Israel Gave Us the Finger…

Israel Gave Us the Finger…

Israel Gave Us the Finger; We Did Not Turn a Blind Eye
by Avraham Spraragen

American Jewish youth are overwhelmingly progressive in their political orientation, politically conscientious, and committed to universal human rights protections in accordance with their Jewish values. PEP, or “Progressive except for Palestine,” is increasingly becoming anathema to young Jews in the U.S., who refuse to set their progressive social justice principles aside in defense of Israeli Occupation of Palestinians. As the project for maximum Israeli territorial expansionism, “Judaization” of all the land from the River to the Sea, and total Palestinian erasure becomes even more inconsistent with the values of progressive U.S. Jewry, Progressive Israel Network organizations and others have declared loud and clear, “not in our name.”

Neither did progressive American Jewish youth turn a blind eye when Israeli settlers carried out a pogrom in the Palestinian village of Hawara, praying (an odious cooptation of Jewish prayer) as they watched the village burn, with the support of Israeli settler minister Bezalel Smotrich who subsequently called for Hawara to be “wiped out.” Furthermore, when a member of the Jerusalem City Council paraded through Palestinian East Jerusalem warning of a “second Nakba” or when Smotrich threatened Palestinians from the Knesset podium with “finishing the job” that David Ben-Gurion started, we young American Jews insisted that these are not our values. Instead, the young American Jewish progressive activists of IfNotNow reclaimed the Jewish prayer from the pogromists at the 2023 Israel Bonds Conference in Washington, DC where Smotrich was a featured speaker:

“The group prayed Ma’ariv in protest, as a reminder of the way the settlers who led a pogrom desecrated the Jewish people by praying as the town burned. In the words of the activists: ‘Today we mark the distinction not just between day and night, but between right and wrong.’” (IfNotNow 3/13/23)

The reaction of far-right Israeli Jewry and their representatives in Israeli government to the opposition from within the progressive American Jewish community was captured in a viral moment caught on camera at the 2023 Celebrate Israel Parade in New York City. Amichai Chikli, the Israeli Minister of Diaspora Affairs and the Minister for Social Equality, participated in the NYC parade and was photographed giving the middle finger to “pro-democracy” counterprotestors. This offensive gesture by Chikli, whom Ha’aretz subsequently dubbed the Minister of “Offending the Diaspora,” encapsulates Israeli attitudes toward diaspora Jews. The growing public sentiment among Jewish progressives in the United States, especially within my Generation Z, seems to be that Israel looks down upon the diaspora, considers diaspora Jewry to be inferior to Israeli Jewry, and deems life in the diaspora as lesser than, unworthy of preservation, and even heretical to the Jewish national project. It has also become clear to American Jewish progressive youth that their values of equality, justice, and peace are not reflected in Israeli leadership or society. In fact, the alliances forged between Israel and far-right actors worldwide, from Donald Trump in the U.S. to Viktor Orbán in Hungary and beyond, as well as the continued Israeli violations of Palestinian human rights, the Israeli governmental assault on human rights activism and other fundamental freedoms demonstrate that modern Israel, sadly, is not a progressive ally.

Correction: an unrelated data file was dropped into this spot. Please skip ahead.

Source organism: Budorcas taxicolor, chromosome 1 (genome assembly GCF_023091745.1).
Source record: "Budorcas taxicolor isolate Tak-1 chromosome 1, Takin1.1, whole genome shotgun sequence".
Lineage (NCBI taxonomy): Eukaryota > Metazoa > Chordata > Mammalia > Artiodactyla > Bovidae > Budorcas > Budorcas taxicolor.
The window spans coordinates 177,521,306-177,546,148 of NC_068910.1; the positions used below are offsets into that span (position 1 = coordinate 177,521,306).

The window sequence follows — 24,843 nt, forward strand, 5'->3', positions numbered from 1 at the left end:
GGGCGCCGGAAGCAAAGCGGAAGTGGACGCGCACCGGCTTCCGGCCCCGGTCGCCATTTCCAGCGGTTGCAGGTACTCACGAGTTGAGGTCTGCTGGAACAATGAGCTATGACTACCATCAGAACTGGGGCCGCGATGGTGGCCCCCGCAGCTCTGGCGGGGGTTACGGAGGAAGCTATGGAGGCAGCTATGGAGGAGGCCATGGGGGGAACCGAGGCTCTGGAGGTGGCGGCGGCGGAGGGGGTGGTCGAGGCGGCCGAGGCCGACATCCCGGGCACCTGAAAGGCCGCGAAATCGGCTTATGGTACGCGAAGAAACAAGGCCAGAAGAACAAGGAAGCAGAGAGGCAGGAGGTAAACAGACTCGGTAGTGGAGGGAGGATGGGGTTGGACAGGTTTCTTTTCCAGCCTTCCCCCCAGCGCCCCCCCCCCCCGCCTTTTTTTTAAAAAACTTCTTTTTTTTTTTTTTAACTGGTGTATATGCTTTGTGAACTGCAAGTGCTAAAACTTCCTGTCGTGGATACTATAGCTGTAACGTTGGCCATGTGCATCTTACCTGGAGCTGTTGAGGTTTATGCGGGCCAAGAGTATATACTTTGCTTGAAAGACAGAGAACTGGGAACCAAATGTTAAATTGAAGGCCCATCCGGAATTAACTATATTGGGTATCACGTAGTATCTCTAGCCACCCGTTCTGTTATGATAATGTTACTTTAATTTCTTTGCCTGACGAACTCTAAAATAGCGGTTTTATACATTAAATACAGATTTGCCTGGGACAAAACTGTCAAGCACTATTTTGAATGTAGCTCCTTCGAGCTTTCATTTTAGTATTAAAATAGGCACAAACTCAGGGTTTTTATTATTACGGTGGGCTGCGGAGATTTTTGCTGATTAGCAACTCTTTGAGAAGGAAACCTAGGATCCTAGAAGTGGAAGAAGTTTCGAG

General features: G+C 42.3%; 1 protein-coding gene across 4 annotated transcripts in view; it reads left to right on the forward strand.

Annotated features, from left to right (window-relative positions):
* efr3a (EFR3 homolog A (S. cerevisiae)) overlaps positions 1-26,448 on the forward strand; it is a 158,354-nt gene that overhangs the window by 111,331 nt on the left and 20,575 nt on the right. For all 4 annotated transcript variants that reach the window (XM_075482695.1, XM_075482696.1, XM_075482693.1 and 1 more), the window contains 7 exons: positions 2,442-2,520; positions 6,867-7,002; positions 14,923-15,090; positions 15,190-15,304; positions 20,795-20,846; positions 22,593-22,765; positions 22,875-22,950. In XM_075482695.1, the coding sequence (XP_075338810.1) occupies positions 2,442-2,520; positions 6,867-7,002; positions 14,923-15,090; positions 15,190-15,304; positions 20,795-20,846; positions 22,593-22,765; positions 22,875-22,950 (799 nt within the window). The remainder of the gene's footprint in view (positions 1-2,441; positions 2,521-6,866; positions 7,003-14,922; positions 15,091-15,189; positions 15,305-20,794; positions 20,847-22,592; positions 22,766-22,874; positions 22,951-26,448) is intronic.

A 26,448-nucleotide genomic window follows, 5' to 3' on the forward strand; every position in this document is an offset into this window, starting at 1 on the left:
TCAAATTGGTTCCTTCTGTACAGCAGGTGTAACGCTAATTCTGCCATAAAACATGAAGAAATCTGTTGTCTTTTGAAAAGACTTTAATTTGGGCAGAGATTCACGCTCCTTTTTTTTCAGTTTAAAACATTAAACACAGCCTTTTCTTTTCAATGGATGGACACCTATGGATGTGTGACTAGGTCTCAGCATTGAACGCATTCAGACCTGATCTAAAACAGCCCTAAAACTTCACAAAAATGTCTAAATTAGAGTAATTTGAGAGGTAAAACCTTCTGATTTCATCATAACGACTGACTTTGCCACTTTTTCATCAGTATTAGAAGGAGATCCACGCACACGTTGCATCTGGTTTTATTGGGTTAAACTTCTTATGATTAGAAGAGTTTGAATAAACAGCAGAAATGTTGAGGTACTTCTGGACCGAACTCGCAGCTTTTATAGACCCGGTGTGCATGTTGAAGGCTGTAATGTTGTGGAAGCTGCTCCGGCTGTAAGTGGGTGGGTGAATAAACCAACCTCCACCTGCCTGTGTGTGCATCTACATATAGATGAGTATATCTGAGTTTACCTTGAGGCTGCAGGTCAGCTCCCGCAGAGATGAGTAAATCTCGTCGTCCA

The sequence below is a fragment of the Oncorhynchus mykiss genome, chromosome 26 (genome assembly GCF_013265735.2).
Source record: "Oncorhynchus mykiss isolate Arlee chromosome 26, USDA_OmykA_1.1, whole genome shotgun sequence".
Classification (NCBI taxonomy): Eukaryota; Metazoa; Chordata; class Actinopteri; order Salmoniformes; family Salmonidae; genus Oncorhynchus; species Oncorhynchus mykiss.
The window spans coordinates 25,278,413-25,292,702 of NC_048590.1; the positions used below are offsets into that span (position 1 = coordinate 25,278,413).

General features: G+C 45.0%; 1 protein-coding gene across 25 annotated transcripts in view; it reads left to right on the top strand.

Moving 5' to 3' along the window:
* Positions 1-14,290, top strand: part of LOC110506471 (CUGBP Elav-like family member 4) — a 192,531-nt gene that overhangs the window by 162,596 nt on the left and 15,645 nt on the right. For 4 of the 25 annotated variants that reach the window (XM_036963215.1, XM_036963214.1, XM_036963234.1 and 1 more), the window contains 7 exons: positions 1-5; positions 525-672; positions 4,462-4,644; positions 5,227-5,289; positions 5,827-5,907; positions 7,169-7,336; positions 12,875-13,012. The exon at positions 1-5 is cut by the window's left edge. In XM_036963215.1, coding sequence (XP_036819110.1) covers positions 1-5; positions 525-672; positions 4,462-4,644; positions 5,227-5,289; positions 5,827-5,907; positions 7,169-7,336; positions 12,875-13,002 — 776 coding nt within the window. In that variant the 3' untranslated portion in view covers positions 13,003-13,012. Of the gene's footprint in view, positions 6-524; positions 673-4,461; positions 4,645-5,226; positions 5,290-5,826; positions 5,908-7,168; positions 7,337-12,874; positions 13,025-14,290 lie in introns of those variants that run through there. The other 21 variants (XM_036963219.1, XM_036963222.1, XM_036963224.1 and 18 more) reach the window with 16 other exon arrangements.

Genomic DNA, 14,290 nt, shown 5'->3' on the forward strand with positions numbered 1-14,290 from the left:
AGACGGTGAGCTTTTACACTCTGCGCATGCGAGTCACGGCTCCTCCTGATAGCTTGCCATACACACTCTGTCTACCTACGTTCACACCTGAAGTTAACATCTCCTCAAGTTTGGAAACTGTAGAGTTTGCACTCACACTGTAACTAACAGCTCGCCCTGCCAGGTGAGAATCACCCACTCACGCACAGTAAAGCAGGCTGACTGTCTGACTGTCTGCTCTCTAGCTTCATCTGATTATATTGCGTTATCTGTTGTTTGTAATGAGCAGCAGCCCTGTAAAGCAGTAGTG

With every Israeli forced evacuation, home demolition, construction of settlements, arbitrary Palestinian detention and killing, the trust between Israel and American Jewish progressive youth is further eroded. When commemorations of the Palestinian Nakba are censored, including the resistance poetry of Palestinian national poet Mahmoud Darwish, the Nakba film Farha, and the Joint Palestinian-Israeli Nakba Remembrance Ceremony, Israel is also betraying young progressive American Jews. Every time a Palestinian flag is forcibly removed from a “pro-democracy” protest or the anti-Occupation bloc within the protest movement is otherwise demonized, the gap between Israeli Jews and American Jews widens.